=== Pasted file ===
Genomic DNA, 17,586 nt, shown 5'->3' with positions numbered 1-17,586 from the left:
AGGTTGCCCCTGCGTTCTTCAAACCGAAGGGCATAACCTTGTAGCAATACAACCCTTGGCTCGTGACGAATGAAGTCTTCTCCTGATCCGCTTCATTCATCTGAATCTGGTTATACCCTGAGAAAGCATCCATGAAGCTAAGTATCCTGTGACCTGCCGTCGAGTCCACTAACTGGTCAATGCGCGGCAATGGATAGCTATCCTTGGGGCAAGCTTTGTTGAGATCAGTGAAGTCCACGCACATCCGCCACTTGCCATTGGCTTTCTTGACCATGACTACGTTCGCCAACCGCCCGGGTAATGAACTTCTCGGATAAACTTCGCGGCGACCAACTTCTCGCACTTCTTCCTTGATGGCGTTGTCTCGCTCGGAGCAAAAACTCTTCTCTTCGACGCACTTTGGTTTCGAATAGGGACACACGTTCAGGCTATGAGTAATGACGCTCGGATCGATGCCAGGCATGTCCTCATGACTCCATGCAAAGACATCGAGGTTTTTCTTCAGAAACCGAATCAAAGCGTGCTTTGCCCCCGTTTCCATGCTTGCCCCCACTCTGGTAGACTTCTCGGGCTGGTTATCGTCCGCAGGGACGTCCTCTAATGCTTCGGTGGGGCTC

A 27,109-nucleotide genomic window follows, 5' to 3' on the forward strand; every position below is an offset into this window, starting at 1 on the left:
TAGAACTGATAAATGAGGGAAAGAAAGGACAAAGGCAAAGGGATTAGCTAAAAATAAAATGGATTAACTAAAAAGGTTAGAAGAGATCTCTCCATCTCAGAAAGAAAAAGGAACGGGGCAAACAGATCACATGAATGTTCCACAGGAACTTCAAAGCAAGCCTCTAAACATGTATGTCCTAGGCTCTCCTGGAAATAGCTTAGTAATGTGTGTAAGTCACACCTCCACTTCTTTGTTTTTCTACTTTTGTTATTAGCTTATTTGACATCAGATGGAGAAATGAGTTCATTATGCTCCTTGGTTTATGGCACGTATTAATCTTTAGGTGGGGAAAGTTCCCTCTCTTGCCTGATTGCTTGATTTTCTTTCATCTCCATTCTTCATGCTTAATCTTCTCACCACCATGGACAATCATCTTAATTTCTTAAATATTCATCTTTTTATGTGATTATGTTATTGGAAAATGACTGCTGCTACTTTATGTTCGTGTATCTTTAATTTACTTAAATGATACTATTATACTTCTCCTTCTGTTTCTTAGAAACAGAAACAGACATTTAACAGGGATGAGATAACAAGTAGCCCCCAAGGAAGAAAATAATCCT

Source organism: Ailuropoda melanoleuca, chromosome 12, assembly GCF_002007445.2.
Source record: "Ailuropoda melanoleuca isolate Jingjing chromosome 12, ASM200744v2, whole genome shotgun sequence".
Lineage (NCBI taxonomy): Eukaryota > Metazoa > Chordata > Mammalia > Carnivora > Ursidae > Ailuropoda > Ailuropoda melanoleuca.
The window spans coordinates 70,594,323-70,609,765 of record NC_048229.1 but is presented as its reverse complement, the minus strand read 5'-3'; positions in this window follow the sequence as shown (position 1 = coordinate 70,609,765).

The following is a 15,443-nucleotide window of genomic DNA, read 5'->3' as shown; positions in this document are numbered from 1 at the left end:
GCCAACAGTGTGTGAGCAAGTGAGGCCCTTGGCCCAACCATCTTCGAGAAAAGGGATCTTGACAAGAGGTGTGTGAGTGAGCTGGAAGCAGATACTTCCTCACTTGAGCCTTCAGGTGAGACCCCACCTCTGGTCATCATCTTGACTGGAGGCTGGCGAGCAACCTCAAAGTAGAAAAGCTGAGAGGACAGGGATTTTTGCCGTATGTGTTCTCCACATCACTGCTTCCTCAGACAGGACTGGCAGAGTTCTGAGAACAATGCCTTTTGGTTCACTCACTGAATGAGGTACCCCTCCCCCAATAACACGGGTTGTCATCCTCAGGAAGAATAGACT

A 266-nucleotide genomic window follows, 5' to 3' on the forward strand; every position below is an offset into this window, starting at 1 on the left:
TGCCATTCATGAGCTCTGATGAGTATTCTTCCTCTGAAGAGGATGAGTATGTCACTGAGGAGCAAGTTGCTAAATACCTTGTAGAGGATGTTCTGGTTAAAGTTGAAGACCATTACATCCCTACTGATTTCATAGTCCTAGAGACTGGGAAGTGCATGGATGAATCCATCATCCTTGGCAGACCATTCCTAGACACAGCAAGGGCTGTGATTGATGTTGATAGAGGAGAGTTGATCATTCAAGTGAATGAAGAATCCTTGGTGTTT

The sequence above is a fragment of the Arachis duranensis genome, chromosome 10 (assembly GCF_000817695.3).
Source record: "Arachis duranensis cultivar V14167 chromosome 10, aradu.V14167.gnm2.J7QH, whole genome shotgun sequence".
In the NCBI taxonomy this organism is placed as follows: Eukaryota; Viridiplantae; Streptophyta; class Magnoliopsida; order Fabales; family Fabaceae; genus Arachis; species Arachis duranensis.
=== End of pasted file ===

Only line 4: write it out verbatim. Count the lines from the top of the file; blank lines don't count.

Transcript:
TAGAACTGATAAATGAGGGAAAGAAAGGACAAAGGCAAAGGGATTAGCTAAAAATAAAATGGATTAACTAAAAAGGTTAGAAGAGATCTCTCCATCTCAGAAAGAAAAAGGAACGGGGCAAACAGATCACATGAATGTTCCACAGGAACTTCAAAGCAAGCCTCTAAACATGTATGTCCTAGGCTCTCCTGGAAATAGCTTAGTAATGTGTGTAAGTCACACCTCCACTTCTTTGTTTTTCTACTTTTGTTATTAGCTTATTTGACATCAGATGGAGAAATGAGTTCATTATGCTCCTTGGTTTATGGCACGTATTAATCTTTAGGTGGGGAAAGTTCCCTCTCTTGCCTGATTGCTTGATTTTCTTTCATCTCCATTCTTCATGCTTAATCTTCTCACCACCATGGACAATCATCTTAATTTCTTAAATATTCATCTTTTTATGTGATTATGTTATTGGAAAATGACTGCTGCTACTTTATGTTCGTGTATCTTTAATTTACTTAAATGATACTATTATACTTCTCCTTCTGTTTCTTAGAAACAGAAACAGACATTTAACAGGGATGAGATAACAAGTAGCCCCCAAGGAAGAAAATAATCCT